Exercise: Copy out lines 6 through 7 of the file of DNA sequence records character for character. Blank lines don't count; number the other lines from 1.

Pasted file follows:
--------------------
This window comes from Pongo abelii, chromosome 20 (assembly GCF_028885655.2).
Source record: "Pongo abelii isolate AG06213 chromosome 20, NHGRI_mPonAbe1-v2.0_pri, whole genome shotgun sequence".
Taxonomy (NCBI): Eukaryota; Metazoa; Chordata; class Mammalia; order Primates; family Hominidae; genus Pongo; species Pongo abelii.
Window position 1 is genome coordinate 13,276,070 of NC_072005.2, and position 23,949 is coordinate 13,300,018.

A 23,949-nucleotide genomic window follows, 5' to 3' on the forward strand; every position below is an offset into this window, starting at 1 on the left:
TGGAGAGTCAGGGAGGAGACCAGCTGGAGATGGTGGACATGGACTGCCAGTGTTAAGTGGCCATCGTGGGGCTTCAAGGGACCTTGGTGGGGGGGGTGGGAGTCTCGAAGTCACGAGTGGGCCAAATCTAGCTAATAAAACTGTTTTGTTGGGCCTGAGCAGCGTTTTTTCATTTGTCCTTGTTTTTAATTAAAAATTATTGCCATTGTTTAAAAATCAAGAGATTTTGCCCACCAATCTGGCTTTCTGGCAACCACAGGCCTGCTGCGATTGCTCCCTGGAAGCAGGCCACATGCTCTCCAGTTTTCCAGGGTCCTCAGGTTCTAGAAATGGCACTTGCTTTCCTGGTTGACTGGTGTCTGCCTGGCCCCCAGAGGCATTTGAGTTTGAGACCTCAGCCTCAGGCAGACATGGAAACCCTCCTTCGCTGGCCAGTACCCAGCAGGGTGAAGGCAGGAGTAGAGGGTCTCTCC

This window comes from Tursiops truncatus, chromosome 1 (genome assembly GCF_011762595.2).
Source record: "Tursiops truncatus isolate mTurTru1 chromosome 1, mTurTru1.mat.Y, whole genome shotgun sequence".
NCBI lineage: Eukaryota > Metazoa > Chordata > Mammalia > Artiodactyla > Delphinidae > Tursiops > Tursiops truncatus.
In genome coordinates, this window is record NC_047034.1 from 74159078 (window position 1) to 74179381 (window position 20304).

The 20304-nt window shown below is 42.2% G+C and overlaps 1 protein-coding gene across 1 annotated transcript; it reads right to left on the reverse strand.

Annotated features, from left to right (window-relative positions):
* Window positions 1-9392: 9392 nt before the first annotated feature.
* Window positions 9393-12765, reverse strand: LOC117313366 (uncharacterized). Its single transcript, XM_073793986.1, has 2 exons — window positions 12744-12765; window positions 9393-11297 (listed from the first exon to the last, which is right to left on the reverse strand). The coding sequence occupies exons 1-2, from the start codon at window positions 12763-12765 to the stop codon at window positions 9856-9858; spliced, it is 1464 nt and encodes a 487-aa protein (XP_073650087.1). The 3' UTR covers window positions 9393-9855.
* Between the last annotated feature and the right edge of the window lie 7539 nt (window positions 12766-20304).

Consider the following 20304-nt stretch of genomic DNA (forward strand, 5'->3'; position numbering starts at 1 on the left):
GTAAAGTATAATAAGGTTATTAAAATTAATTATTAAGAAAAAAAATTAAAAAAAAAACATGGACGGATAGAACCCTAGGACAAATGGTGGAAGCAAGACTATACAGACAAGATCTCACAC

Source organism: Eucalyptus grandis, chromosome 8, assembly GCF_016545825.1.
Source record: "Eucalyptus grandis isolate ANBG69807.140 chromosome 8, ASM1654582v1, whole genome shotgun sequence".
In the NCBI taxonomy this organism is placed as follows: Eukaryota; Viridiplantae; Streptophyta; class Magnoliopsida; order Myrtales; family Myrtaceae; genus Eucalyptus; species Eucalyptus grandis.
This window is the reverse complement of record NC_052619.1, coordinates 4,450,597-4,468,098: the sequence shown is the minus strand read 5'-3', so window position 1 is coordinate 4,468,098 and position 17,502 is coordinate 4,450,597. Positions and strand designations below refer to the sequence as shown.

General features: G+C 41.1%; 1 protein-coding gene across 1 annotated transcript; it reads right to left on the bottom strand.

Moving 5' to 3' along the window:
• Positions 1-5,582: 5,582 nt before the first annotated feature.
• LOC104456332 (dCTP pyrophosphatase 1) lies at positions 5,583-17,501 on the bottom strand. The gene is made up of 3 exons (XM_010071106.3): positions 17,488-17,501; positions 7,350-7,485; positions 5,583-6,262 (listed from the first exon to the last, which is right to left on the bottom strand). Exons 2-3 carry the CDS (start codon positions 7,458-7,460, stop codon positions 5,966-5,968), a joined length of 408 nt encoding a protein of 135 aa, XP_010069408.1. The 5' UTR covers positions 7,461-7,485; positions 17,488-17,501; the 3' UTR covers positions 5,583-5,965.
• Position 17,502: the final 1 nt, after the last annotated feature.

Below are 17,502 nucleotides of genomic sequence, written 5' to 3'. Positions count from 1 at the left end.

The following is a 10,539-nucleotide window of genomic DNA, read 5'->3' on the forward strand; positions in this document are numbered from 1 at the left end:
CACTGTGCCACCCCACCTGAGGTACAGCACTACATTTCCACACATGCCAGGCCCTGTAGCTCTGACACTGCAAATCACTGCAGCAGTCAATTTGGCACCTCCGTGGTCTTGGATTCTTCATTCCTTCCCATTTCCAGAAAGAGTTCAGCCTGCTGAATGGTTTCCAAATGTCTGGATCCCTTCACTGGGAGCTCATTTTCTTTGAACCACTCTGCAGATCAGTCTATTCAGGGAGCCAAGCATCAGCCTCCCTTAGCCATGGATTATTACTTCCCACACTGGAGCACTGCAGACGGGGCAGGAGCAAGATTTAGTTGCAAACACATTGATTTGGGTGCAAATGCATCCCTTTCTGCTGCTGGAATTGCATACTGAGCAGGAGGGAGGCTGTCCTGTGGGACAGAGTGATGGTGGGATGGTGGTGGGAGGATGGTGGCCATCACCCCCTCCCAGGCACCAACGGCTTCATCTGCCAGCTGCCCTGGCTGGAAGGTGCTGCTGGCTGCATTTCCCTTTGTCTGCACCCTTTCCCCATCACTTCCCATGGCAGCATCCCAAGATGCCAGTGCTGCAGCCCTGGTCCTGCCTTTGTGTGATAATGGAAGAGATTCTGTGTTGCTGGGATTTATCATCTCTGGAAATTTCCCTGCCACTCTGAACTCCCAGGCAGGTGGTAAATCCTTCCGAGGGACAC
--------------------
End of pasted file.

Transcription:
TGGAGAGTCAGGGAGGAGACCAGCTGGAGATGGTGGACATGGACTGCCAGTGTTAAGTGGCCATCGTGGGGCTTCAAGGGACCTTGGTGGGGGGGGTGGGAGTCTCGAAGTCACGAGTGGGCCAAATCTAGCTAATAAAACTGTTTTGTTGGGCCTGAGCAGCGTTTTTTCATTTGTCCTTGTTTTTAATTAAAAATTATTGCCATTGTTTAAAAATCAAGAGATTTTGCCCACCAATCTGGCTTTCTGGCAACCACAGGCCTGCTGCGATTGCTCCCTGGAAGCAGGCCACATGCTCTCCAGTTTTCCAGGGTCCTCAGGTTCTAGAAATGGCACTTGCTTTCCTGGTTGACTGGTGTCTGCCTGGCCCCCAGAGGCATTTGAGTTTGAGACCTCAGCCTCAGGCAGACATGGAAACCCTCCTTCGCTGGCCAGTACCCAGCAGGGTGAAGGCAGGAGTAGAGGGTCTCTCC

This window comes from Tursiops truncatus, chromosome 1 (genome assembly GCF_011762595.2).